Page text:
On the other side, because there always has to be an opposite end to every spectrum, is a "true believer".  Prometheus had Zeus (this is, admittedly a slightly flawed example, but it's late and I'm running on fumes), Frankenstein had Elizabeth, and Weyland has Elizabeth Shaw (Rapace)...oh it just hit me that her name is Elizabeth too!  Meredith Vickers (Charlize Theron) even calls her a "true believer".  In all of these arguments as well, the creation usually doesn't turn out quite as expected either.  Humans didn't use fire just for good things, Frankenstein's "monster" learned only the ills of man, and David only wants to get his way.  Essentially what you find out in Prometheus is that everything that happens in the (subsequent) Alien movies is this android's fault, because his daddy didn't love him enough.

One of the branches off of this Faith v. Science argument, is the question of are humans made or are we created?  While Rapace's scientist seems to believe in a higher power, and it's proven that there is a higher power, the argument of the film is for a more tangible deity than religions would cop to.  There's a lot of discussion about the creation of life though, not dialogue-wise perhaps, but believe me, you shouldn't have missed it.  David places the biological beginnings of an alien in Charlie's nightcap, causing the alien DNA to attach itself to Charlie's. When Charlie proceeds to copulate with Elizabeth, what results is an alien baby.  In what is hands down the most disturbing scene in the film, perhaps one of the most disturbing scenes ever filmed, Elizabeth locks herself in a high-tech hyperbaric chamber and is aborts the alien fetus.  Now this could lead down an incredibly lengthy path depending on which way your religious compass points, but the fact of the matter is that it's an amazing, and amazingly disturbing scene, to watch.  It's terrifying and claustrophobic and invasive.  It's all of those things that the original Alien film was.  This notion of invasion doesn't go away either.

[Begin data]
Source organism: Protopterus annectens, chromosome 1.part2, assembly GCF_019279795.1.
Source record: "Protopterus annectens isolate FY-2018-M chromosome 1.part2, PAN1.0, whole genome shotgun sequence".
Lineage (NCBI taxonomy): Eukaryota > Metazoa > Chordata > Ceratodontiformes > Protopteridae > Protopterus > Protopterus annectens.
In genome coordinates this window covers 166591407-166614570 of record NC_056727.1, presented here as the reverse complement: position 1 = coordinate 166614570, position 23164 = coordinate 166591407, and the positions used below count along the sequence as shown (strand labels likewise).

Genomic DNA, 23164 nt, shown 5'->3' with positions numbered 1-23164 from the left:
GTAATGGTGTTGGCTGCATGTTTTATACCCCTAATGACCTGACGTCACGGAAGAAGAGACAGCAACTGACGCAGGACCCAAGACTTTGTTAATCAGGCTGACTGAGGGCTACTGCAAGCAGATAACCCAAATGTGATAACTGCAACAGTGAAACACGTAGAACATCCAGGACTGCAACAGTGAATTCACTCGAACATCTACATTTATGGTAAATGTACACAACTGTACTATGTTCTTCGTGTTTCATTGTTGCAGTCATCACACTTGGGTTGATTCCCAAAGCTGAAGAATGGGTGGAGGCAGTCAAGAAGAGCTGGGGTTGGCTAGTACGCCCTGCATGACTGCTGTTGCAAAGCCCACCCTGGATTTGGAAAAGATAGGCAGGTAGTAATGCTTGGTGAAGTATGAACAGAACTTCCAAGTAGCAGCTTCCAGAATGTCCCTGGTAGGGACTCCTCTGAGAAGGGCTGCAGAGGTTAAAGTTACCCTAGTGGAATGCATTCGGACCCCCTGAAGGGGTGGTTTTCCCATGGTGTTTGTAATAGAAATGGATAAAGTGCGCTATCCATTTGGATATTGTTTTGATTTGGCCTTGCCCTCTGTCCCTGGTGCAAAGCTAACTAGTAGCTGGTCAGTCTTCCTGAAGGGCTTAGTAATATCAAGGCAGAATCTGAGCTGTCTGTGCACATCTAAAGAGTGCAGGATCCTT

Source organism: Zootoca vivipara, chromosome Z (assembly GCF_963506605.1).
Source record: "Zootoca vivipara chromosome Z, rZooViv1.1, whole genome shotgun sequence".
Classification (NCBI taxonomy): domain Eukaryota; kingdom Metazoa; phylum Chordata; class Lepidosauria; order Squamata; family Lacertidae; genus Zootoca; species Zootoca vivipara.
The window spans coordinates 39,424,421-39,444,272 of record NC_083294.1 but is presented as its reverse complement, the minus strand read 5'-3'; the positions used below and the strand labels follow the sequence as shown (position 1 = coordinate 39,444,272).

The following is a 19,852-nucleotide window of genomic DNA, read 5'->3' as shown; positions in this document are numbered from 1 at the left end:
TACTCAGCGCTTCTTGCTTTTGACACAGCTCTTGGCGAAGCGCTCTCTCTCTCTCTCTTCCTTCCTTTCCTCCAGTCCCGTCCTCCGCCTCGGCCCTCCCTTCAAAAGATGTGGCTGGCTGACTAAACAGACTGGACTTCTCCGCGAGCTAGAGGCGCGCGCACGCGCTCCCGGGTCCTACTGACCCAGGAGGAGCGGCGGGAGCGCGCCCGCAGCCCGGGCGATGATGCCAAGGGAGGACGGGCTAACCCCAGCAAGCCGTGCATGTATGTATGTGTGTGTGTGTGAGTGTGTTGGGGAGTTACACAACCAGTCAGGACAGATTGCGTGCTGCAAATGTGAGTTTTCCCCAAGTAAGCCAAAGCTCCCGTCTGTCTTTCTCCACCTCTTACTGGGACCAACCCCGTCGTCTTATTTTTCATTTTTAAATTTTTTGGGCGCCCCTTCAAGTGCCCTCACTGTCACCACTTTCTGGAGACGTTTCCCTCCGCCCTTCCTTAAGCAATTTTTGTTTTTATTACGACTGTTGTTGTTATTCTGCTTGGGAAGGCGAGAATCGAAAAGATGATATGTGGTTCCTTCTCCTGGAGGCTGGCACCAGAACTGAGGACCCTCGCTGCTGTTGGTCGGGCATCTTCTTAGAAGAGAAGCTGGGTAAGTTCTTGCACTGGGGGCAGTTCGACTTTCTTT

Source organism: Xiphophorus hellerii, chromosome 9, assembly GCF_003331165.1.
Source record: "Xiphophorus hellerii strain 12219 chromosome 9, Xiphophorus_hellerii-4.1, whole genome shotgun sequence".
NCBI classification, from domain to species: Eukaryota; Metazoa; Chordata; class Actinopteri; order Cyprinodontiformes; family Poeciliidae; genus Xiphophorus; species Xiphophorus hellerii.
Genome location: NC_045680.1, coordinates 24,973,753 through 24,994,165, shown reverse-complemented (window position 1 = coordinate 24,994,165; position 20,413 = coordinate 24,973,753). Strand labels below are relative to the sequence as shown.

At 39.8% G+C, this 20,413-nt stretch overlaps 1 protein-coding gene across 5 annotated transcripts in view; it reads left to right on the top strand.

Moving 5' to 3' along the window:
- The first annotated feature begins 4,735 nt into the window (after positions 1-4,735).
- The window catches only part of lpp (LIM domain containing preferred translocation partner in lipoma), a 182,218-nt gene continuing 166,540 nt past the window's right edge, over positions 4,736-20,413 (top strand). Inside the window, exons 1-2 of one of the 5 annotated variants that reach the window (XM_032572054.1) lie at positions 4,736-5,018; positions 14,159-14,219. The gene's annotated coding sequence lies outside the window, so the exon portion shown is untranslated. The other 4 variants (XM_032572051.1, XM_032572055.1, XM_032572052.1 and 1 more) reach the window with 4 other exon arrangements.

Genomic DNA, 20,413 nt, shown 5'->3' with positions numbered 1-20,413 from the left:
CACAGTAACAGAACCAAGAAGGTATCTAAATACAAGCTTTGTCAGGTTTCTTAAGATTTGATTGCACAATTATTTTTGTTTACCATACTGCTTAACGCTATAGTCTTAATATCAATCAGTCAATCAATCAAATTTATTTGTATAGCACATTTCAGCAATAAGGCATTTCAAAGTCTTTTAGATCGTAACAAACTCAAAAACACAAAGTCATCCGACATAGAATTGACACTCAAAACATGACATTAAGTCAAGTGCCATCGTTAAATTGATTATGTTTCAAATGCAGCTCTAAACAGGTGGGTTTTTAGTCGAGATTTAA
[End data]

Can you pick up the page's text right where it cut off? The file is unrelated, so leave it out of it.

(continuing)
A second issue that certainly seems to be floating around is the idea of colonization, and if there's a more polished word for "invasion" I don't know it.  The set-up here is heavy-handed too with David prepping himself, apparently every day, by watching Lawrence of Arabia, a movie that's tied with Ghandi in terms of its depiction of the effects of colonization.  Unfortunately, David doesn't really get the point of the movie.  When the crew awakes, essentially, they're invading an alien world.  It's the same old story of what happens when you step on the natives toes.  Usually, unless you're carrying a pox infection with you, you're going to be in for some rebellion.  In this case, the rebellion and defense mechanism is a real bitch.  Always the lesson that's supposed to be learned is "some things are better left unknown".  Inevitably, hindsight is always twenty twenty and without that breakthrough to other side, we'd never know anything.  The movie attempts to make the case that knowledge alone isn't enough, but it clumsily fumbles that concept by having Noomi Rapace, creepily, robotically say "I guess it's because I'm a human not a robot" before comically zipping up David's head in a duffel bag.